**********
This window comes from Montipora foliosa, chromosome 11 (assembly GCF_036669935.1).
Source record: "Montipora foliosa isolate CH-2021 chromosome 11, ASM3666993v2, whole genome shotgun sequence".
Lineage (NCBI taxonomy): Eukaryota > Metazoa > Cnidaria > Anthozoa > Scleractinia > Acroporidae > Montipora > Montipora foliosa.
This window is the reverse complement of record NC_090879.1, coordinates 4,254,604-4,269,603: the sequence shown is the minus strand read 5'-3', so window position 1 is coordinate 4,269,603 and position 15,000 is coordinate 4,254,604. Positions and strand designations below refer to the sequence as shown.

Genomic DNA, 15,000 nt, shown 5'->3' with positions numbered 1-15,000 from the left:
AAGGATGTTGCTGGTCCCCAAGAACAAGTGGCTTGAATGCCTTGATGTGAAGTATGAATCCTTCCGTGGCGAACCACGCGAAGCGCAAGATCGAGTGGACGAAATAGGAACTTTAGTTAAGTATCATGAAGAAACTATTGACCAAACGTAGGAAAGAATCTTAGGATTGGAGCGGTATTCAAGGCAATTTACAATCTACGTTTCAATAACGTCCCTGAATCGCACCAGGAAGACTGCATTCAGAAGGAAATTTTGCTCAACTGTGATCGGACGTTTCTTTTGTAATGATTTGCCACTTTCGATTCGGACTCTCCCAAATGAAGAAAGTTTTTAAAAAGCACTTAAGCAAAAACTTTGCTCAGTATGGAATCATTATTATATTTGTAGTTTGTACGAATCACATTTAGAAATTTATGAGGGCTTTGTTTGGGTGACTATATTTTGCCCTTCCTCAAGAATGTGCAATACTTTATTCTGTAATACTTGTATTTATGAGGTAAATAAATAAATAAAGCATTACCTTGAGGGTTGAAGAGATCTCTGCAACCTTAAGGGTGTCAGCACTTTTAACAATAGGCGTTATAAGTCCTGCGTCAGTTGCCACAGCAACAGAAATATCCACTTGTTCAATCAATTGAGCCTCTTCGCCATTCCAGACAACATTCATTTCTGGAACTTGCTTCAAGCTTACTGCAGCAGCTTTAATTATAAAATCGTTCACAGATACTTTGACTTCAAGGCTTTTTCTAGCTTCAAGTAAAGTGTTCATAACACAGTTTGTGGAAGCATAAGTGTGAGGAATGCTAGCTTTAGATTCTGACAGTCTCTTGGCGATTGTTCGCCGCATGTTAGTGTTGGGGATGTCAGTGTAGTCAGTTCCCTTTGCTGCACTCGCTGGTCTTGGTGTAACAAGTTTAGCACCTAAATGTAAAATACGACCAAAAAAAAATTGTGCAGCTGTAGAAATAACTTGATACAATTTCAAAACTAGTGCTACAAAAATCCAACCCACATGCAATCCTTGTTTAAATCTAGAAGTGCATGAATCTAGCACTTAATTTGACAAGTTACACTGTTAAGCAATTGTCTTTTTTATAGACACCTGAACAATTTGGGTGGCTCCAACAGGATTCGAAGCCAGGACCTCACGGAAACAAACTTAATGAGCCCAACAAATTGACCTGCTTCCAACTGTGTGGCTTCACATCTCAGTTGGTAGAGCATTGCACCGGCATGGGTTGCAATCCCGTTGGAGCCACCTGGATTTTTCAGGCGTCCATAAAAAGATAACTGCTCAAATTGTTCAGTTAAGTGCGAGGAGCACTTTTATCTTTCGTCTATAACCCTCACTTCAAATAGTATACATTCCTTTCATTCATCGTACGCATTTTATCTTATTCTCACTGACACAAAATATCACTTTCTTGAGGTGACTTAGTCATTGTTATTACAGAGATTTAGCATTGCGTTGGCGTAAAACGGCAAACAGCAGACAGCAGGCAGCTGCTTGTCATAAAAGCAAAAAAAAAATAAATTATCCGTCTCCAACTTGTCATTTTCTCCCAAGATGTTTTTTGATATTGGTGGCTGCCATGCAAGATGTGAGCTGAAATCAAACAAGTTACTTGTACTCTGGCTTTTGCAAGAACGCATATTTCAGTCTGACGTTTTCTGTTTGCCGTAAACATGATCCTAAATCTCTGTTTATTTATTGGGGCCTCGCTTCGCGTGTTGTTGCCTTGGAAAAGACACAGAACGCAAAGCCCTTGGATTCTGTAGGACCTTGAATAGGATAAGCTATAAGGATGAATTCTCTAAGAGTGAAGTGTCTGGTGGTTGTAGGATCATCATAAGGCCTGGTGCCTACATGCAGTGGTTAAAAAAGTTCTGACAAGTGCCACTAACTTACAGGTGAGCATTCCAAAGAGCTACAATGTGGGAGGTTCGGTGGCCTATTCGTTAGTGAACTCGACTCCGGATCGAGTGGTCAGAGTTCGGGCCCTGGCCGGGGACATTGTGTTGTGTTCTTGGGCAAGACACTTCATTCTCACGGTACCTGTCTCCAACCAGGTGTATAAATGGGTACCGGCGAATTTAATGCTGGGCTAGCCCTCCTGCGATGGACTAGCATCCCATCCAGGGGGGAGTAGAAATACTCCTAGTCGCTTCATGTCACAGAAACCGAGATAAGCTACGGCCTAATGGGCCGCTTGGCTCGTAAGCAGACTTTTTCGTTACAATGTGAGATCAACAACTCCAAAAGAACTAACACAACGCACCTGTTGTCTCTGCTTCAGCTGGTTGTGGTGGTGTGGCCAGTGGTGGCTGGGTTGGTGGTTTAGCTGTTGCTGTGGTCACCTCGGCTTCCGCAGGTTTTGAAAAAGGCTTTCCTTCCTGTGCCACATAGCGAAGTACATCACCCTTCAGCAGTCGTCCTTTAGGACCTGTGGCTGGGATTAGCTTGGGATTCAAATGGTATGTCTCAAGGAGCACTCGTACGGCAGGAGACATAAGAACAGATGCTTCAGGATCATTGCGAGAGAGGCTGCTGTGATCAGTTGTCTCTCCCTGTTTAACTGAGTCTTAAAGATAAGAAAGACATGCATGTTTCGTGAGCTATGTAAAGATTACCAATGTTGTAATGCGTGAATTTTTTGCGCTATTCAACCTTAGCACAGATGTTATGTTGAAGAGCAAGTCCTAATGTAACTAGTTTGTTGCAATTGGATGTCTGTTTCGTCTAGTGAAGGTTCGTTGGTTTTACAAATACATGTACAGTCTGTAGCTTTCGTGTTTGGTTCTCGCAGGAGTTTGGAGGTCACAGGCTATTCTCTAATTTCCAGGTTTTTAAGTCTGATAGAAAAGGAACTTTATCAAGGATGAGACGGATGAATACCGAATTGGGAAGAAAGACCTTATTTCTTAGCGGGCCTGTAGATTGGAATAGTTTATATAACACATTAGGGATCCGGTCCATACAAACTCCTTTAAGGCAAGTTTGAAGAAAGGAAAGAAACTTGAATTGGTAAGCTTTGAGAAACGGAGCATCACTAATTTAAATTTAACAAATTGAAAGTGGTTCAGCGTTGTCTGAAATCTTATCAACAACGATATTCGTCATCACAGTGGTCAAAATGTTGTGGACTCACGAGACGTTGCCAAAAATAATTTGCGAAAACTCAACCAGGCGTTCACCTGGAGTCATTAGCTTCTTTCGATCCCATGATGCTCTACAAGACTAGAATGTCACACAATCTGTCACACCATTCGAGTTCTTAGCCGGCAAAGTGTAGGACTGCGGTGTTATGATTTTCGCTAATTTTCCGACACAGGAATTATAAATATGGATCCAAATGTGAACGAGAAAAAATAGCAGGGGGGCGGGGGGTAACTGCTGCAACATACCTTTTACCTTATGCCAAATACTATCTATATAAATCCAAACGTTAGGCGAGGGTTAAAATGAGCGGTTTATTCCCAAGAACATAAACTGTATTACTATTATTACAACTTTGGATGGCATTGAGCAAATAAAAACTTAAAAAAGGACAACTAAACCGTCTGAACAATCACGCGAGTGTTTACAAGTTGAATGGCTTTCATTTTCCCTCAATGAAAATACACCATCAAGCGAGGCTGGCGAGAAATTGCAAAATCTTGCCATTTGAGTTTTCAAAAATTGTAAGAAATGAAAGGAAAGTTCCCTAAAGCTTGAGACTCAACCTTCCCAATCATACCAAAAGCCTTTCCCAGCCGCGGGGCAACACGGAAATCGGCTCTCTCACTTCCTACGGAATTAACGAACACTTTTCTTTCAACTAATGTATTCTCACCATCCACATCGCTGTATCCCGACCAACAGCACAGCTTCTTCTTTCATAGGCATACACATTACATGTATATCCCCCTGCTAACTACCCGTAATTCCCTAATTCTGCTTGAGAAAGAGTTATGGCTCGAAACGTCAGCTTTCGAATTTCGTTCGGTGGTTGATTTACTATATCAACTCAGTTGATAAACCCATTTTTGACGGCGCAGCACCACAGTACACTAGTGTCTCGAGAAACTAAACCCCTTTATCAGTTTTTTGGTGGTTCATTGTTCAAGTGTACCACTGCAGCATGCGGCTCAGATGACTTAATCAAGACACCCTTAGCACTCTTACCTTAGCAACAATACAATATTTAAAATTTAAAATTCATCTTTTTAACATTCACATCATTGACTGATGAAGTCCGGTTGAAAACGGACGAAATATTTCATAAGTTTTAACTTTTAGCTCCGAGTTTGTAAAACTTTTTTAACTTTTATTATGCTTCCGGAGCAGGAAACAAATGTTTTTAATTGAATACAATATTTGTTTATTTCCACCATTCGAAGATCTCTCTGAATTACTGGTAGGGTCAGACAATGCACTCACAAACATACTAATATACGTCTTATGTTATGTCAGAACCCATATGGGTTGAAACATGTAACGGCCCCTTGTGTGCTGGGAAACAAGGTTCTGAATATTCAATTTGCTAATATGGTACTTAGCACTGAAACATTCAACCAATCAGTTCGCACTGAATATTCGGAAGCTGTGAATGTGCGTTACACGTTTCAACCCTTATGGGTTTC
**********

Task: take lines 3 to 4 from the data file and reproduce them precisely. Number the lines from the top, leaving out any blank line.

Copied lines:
Lineage (NCBI taxonomy): Eukaryota > Metazoa > Cnidaria > Anthozoa > Scleractinia > Acroporidae > Montipora > Montipora foliosa.
This window is the reverse complement of record NC_090879.1, coordinates 4,254,604-4,269,603: the sequence shown is the minus strand read 5'-3', so window position 1 is coordinate 4,269,603 and position 15,000 is coordinate 4,254,604. Positions and strand designations below refer to the sequence as shown.